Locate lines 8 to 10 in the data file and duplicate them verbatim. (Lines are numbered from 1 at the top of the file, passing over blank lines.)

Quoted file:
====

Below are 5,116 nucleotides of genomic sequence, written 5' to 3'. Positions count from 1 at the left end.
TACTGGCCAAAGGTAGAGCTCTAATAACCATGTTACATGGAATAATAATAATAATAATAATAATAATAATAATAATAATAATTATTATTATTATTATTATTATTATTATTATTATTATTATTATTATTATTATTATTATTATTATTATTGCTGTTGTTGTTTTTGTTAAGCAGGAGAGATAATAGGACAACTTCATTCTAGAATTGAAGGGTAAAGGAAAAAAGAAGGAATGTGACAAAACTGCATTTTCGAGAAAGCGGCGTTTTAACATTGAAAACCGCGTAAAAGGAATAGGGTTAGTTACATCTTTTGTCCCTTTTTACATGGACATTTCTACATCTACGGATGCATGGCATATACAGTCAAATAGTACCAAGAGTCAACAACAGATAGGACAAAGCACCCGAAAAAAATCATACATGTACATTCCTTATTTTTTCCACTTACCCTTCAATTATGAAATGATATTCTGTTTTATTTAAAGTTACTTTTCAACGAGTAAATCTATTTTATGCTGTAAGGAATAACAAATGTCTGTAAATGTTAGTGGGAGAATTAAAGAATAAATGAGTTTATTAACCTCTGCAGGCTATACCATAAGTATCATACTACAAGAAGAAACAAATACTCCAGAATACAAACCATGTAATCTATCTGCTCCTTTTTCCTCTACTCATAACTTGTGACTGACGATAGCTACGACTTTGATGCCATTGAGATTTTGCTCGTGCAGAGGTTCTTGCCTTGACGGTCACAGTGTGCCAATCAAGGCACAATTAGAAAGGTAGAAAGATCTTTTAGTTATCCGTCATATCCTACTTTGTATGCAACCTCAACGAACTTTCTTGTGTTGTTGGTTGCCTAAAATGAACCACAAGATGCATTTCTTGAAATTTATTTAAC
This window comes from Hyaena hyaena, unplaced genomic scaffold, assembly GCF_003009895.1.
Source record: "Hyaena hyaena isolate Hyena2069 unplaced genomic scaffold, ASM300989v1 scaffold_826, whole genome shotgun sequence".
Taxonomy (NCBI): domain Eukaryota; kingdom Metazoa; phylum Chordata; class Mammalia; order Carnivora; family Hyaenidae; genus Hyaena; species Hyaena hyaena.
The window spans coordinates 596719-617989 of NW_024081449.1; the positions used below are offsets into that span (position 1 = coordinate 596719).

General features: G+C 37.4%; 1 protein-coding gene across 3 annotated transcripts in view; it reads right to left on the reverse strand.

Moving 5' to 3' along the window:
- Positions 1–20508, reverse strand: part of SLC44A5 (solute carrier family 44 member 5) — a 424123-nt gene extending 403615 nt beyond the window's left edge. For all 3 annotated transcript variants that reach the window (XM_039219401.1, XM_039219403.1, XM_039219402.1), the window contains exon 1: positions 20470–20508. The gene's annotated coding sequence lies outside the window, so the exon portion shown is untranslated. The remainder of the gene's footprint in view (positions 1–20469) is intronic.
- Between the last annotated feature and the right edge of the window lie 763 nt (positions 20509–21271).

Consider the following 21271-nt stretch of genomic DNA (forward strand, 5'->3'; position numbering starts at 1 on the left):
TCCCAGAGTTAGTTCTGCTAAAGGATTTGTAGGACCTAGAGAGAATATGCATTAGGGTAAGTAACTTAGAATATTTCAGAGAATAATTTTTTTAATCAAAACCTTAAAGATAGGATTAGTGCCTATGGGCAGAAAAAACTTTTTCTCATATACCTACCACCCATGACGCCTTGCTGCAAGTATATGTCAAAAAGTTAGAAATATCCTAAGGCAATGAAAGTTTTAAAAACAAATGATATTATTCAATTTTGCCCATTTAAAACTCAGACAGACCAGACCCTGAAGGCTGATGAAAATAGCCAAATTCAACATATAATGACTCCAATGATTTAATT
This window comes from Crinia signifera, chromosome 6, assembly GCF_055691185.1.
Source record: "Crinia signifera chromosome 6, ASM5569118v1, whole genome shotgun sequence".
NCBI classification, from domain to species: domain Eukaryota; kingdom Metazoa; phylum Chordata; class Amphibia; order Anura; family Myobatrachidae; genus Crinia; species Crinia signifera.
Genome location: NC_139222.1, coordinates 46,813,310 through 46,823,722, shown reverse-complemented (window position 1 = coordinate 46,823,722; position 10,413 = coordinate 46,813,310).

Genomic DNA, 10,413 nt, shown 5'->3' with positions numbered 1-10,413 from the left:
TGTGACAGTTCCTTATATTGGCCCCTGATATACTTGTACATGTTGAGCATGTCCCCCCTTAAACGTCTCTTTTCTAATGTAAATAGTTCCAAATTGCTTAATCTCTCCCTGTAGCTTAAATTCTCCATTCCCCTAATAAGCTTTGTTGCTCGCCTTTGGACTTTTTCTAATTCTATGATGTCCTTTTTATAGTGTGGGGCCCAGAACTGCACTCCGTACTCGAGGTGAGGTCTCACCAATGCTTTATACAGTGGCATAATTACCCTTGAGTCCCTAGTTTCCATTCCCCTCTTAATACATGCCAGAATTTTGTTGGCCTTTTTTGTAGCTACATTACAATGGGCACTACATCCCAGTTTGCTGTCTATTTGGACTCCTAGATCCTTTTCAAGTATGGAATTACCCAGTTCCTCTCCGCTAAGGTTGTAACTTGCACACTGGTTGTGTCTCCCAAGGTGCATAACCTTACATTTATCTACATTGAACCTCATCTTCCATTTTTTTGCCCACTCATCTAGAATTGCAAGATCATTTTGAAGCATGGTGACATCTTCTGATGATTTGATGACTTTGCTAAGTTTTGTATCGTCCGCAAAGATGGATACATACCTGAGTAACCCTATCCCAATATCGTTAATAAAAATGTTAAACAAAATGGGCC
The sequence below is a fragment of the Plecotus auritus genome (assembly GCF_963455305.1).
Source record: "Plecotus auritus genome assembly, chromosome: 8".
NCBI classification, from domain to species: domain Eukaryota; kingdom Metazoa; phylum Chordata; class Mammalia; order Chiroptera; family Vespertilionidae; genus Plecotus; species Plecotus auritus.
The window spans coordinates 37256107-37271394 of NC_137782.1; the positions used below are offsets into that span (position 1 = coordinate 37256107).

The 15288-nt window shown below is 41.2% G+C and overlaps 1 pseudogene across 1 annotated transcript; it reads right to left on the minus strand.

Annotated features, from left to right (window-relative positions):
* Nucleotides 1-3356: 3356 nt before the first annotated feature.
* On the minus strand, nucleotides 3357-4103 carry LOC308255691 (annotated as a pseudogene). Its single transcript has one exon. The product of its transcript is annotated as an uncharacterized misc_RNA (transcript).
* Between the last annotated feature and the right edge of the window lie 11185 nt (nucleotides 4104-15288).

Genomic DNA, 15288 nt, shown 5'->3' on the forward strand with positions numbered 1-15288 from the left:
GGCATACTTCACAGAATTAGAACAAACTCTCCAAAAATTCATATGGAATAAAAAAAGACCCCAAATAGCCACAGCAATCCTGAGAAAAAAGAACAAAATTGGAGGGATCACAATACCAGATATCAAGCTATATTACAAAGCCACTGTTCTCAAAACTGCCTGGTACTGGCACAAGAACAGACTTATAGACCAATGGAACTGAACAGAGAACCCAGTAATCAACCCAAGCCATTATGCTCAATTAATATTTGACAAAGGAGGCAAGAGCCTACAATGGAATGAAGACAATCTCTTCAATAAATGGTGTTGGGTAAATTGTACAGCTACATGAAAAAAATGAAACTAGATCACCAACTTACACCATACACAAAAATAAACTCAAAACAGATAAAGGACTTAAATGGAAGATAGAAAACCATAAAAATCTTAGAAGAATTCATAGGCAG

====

Moving 5' to 3' along the window:
- Positions 1–20508, reverse strand: part of SLC44A5 (solute carrier family 44 member 5) — a 424123-nt gene extending 403615 nt beyond the window's left edge. For all 3 annotated transcript variants that reach the window (XM_039219401.1, XM_039219403.1, XM_039219402.1), the window contains exon 1: positions 20470–20508. The gene's annotated coding sequence lies outside the window, so the exon portion shown is untranslated. The remainder of the gene's footprint in view (positions 1–20469) is intronic.
- Between the last annotated feature and the right edge of the window lie 763 nt (positions 20509–21271).